Between 2014 and 2018, I worked on the project “Linguistic Marginalization - Understanding the Process and Effects on Development Capacities” which was a 3.5 year project funded by the Swedish Research Council (U-Forsk). The project was a socio-linguistic study linking the use of language with development issues. The project focused on code switching, i.e., switching between Ngoni and Swahili in the Ruvuma region in south-west Tanzania. Swahili, which is used in formal contexts and which, since independence, has been promoted as a language of communication across ethnic and linguistic boundaries, has a growing place in Tanzanian society, even in rural communities and within the family. It is estimated that approximately 95 per cent of the adult population speak Swahili.

Language use can be an important marker of identity in encounters between different cultures. How language is used therefore has a symbolic weight, and identity is shaped by these symbolic systems. Switching between Ngoni and Swahili can be seen as an indication that Ngoni as a language is under threat or in the process of disappearing, and as a communication strategy. An important question therefore is whether code switching shows that the Ngoni population can no longer express themselves in their mother tongue, or whether it denotes group membership or identity. Are the Ngoni people losing their identity in this process or are other identities perhaps being created?

In 2012–2014, as a post-doc I had a project within the TASENE programme, which was funded by COSTECH, SIDA and NWO (the Netherlands’ Organization for Scientific Research)/WOTRO Science for Global Development. The project entitled Ngoni – Language, culture and sociolinguistic situation was a project in three parts conducted in Tanzania in collaboration with Dr Gastor Mapunda, University of Dar es Salaam. The project studied the minority language Ngoni spoken in the Ruvuma region in southern Tanzania. It included a socio-linguistic survey/interview study of 800 school children in grade 1 and grades 5–7 in which their parents’ linguistic background, the children’s knowledge of Ngoni, their attitudes to Ngoni, and how the language was used in the local community were studied. The other two parts of the project involved documenting and analysing spoken Ngoni using digital equipment. Recordings with informants in different age groups were made. The linguistic analysis focused particularly on the extent to which borrowed words from Swahili and English were used, how these had been integrated into Ngoni and last but not least, if code switching (i.e., switching between Ngoni and another language) was occurring. Extensive code switching may indicate that a language is becoming impoverished and in the longer term may no longer be transferred from one generation to the next, which also indicates that a language may be under threat and even starting to disappearing.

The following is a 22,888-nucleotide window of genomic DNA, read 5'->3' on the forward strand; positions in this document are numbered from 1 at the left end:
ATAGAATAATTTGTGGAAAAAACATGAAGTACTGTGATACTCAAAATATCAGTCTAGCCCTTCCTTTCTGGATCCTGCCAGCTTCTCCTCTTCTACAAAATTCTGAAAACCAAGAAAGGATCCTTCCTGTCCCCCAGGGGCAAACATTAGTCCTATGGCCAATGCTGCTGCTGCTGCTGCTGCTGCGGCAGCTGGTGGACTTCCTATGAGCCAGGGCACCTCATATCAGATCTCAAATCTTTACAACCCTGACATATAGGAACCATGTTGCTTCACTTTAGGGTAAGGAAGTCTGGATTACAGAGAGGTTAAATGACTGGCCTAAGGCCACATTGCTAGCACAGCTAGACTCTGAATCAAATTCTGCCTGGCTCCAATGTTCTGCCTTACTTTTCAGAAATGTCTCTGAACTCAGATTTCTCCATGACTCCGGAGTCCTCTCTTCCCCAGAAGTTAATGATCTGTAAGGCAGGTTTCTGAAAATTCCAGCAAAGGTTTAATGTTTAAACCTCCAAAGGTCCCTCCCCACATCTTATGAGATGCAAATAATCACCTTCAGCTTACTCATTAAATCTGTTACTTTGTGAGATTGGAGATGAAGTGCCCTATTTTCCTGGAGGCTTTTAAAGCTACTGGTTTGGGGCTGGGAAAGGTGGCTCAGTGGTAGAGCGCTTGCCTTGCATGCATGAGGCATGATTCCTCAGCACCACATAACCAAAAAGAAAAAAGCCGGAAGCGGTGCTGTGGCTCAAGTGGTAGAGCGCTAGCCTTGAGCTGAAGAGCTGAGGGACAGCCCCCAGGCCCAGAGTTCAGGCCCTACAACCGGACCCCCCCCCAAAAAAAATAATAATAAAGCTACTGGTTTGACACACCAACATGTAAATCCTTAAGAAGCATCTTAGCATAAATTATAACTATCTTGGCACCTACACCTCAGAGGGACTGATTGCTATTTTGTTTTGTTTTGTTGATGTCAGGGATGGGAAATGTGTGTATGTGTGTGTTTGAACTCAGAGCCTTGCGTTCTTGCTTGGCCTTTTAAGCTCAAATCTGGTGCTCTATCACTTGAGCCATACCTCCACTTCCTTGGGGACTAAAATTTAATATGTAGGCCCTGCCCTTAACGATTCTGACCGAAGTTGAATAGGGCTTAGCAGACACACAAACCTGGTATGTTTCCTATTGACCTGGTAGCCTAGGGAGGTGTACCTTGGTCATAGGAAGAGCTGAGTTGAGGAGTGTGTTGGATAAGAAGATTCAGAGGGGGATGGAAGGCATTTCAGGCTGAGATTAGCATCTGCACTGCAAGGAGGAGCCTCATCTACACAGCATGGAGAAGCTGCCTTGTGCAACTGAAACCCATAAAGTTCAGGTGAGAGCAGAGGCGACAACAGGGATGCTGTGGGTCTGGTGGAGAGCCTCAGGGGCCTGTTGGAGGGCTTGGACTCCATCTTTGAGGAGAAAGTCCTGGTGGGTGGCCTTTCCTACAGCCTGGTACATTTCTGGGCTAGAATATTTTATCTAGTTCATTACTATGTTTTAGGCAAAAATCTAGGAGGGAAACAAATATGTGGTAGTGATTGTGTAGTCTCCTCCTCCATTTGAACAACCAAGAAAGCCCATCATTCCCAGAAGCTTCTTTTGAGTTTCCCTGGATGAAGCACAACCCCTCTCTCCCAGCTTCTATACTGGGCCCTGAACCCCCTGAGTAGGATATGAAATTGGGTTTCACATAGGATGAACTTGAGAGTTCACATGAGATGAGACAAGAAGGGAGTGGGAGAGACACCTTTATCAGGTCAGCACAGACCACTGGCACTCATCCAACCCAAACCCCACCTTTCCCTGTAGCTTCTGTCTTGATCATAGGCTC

I have also conducted research funded by the Birgit och Gad Rausings Stiftelse för Vetenskaplig Forskning (Birgit and Gad Rausing Foundation for Scientific Research) into the status and usage of the Cushitic language Somali in Djibouti, Ethiopia and Kenya, i.e., the countries bordering Somalia, where Somali is spoken in some regions.

By studying the relationship between languages that are permitted to be used and which are de facto used in various functions in multilingual societies, power relationships are revealed. The language that is given official recognition and the status of the teaching language for example, and thus is the language spoken by a country’s elite, is important for both democracy and socio-economic development.


I have earlier been responsible for the net-based course AF1100, Language and Society in Africa and lectured within the new Internationella språkprogrammet. Earlier, I have even taught the net courses SO1101, Somali Society and Culture and SO1201, Language and Society. Together with Harbi Abdillahi Amir I have developed contract education about Somali culture (courses and lectures). For several years I also taught part of the course Afrikastudier at Global studies, University of Gothenburg.